First, the soldier later known as Chelsea Manning was completely alienated from army culture, and the callous way she believed it treated civilians in Iraq. And second, she was quietly erasing the music on her CDs and replacing it with files holding explosive military data, which she would release to the world via Wikileaks. 

To some, Manning is a free speech hero. To others, she is a traitor. President Barack Obama’s decision to commute her 35-year sentence before leaving office has been blasted as “outrageous” by leading Republican Paul Ryan. Other Republican critics argue Obama is rewarding an act that endangered the lives of soldiers and intelligence operatives while giving ammunition to Russia. 

They have a point. Liberals banging the drum against Russia’s leak offensive during the US election cannot simultaneously argue leaks are inherently good. 

But even if you think Manning was deeply misguided in her use of Lady Gaga CDs, there are strong reasons why we should celebrate her release. 

1. She was not judged on the public interest

Manning was motivated by what she believed to be human rights abuses in Iraq, but her public interest defence has never been tested. 

The leaks were undoubtedly of public interest. As Manning said in the podcast she recorded with Amnesty International: “When we made mistakes, planning operations, innocent people died.” 

Thanks to Manning’s leak, we also know about the Vatican hiding sex abuse scandals in Ireland, plus the UK promising to protect US interests during the Chilcot Inquiry. 

In countries such as Germany, Canada and Denmark, whistle blowers in sensitive areas can use a public interest defence. In the US, however, such a defence does not exist – meaning it is impossible for Manning to legally argue her actions were in the public good. 

2. She was deemed worse than rapists and murderers

Her sentence was out of proportion to her crime. Compare her 35-year sentence to that received by William Millay, a young police officer, also in 2013. Caught in the act of trying to sell classified documents to someone he believed was a Russian intelligence officer, he was given 16 years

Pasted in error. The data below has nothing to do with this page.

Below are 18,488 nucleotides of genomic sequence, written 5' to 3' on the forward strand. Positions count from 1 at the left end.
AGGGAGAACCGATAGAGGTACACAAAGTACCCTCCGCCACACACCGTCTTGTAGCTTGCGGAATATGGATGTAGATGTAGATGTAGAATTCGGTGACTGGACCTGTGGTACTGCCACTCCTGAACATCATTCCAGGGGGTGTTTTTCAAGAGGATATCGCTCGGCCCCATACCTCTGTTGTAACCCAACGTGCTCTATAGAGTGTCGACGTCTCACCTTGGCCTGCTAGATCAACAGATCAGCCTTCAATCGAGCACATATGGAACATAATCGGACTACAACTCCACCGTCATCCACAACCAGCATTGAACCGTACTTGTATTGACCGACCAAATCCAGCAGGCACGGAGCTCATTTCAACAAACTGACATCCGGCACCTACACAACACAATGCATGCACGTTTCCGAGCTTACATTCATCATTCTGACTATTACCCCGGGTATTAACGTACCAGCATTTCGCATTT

According to Amnesty International: “Manning’s sentence was much longer than other members of the military convicted of charges such as murder, rape and war crimes, as well as any others who were convicted of leaking classified materials to the public.”

3. Her time in jail was particularly miserable 

Manning’s conditions in jail do nothing to dispel the idea she has been treated extraordinarily harshly. When initially placed in solitary confinement, she needed permission to do anything in her cell, even walking around to exercise. 

When she requested treatment for her gender dysphoria, the military prison’s initial response was a blanket refusal – despite the fact many civilian prisons accept the idea that trans inmates are entitled to hormones. Manning has attempted suicide several times. She finally received permission to receive gender transition surgery in 2016 after a hunger strike

4. Julian Assange can stop acting like a martyr

Internationally, Manning’s continued incarceration was likely to do more harm than good. She has said she is sorry “for hurting the US”. Her worldwide following has turned her into an icon of US hypocrisy on free speech.

Then there's the fact Wikileaks said its founder Julian Assange would agree to be extradited to the US if Manning was released. Now that Manning is months away from freedom, his excuses for staying in the Equadorian London Embassy to avoid Swedish rape allegations are somewhat feebler.  

As for the President - under whose watch Manning was prosecuted - he may be leaving his office with his legacy in peril, but with one stroke of his pen, he has changed a life. Manning, now 29, could have expected to leave prison in her late 50s. Instead, she'll be free before her 30th birthday. And perhaps the Equadorian ambassador will finally get his room back. 

 

Julia Rampen is the editor of The Staggers, The New Statesman's online rolling politics blog. She was previously deputy editor at Mirror Money Online and has worked as a financial journalist for several trade magazines.